Health officials in Boston alerted the public this week after a college student was diagnosed with measles, listing a number of popular spots where others may have been exposed to the highly contagious virus.
It was the second confirmed case of the measles in Boston in the past three months. Prior to the case diagnosed on Oct. 6, the city had not seen a confirmed case since 2013.
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On Thursday, the Boston Public Health Commission alerted the public that a Northeastern University student living in Boston had been diagnosed with the virus.
Officials said there were many locations on campus where people may have been exposed between Jan. 3 and Jan. 6.
The student had recently returned from Vietnam and suspected she had measles, according to her roommate, Angels Barcelo.
"She had spots everywhere," she said. "Her brother had it, so, like, she guessed it was, like, that that she had. And then she went to the doctor here at Northeastern and they confirmed it."
Barcelo said she had been immunized, but she has not been able to stay in her room since Tuesday.
Northeastern released a statement Thursday afternoon saying as of now, no other measles cases have been reported at the university.
"No individuals in recent contact with this student have been reported to have demonstrated symptoms and there are no additional diagnosis at this time. The university continues to investigate any potential infections and encourages students with concerns to contact the University Health and Counseling Services (UHCS) for assessment," read the statement.
Where may measles exposures have occurred?
In addition to those at Northeastern, officials said there were possible exposures at the following locations, dates and times:
- Friday, Jan. 3, 8:50 p.m. to 11:30 p.m.: Logan International Airport Terminal E
- Saturday, Jan. 4, 1 p.m. to 3:30 p.m.: Blick Art Materials, 333 Massachusetts Avenue, Boston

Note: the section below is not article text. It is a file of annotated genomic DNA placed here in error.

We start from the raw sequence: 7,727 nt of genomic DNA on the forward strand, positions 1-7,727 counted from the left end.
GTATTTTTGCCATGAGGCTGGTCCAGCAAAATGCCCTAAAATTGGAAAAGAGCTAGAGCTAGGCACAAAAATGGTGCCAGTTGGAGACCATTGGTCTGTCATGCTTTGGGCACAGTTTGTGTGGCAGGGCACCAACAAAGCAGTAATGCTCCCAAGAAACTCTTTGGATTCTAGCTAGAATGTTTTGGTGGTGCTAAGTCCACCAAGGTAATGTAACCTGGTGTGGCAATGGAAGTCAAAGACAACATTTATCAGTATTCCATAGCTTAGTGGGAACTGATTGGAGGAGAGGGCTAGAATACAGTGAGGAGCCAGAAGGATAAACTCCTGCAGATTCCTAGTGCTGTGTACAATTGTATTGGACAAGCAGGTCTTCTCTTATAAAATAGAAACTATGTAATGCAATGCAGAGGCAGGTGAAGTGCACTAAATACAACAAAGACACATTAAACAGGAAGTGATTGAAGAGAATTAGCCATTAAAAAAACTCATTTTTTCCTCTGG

- Saturday, Jan. 4, 2 p.m. to 5 p.m.: Tatte Bakery & Cafe at the Marino Center, 369 Huntington Avenue, Boston
- Saturday, Jan. 4, 12:45 p.m. to 3 p.m. and 9 p.m. to 11:15 p.m.: Wollaston Market in the Marino Center, 369 Huntington Avenue, Boston
- Sunday, Jan. 5, 11:55 a.m. to 2:30 p.m., CVS, 231 Massachusetts Avenue, Boston
- Monday, Jan. 6, 7 a.m. to 9:30 a.m., Rebecca's Cafe at Churchill Hall, 360 Huntington Avenue, Boston
- Monday, Jan. 6, 3:30 p.m. to 7:30 p.m., AT&T Store, 699 Boylston Street, Boston
- Monday, Jan. 6, 5:30 p.m. to 8 p.m., UNIQLO, 341 Newbury St., Boston
- Monday, Jan. 6, 6 p.m. to 8:30 p.m., Brandy Melville, 351 Newbury St., Boston
- Monday, Jan. 6, 6:30 p.m. to 9 p.m., Amelia's Taqueria,1076 Boylston St., Boston
Health officials say people who were at the locations listed could become ill until between Jan. 24 and Jan. 27.
I think I may have been exposed. What should I do?
"Anyone who was exposed and is unclear of their immunization status or begins to develop symptoms of measles should call their healthcare provider," the commission said in a statement.
"BPHC urges anyone who does not know their measles immunization status to get vaccinated with at least one dose of the Measles, Mumps, and Rubella (MMR) vaccine. Those who have had measles in the past or have received two doses of measles containing vaccine are unlikely to become ill even if exposed."
Anyone who believes they might have been exposed and isn't sure of their vaccination status should see a doctor, officials said.
What Should I Know About Measles?
Getting two doses of the measles vaccines is 97% effective at stopping someone from contracting the virus. Anyone who already had it can't get it again.
"Measles is a very contagious virus that is spread through the air, usually through coughing and sneezing," the commission said.
"The virus may remain in the environment for up to two hours after the infectious person has left the area. Exposure can occur even without direct contact with an infectious person. Early symptoms include a high fever, runny nose, cough and red eyes. A skin rash usually occurs three to five days later and begins and flat, red spots on the face."
The virus was once considered eradicated, but it's been spreading across the United States, largely among religious groups that oppose vaccines, though a fringe movement also claims they cause maladies against the vast majority of medical expertise.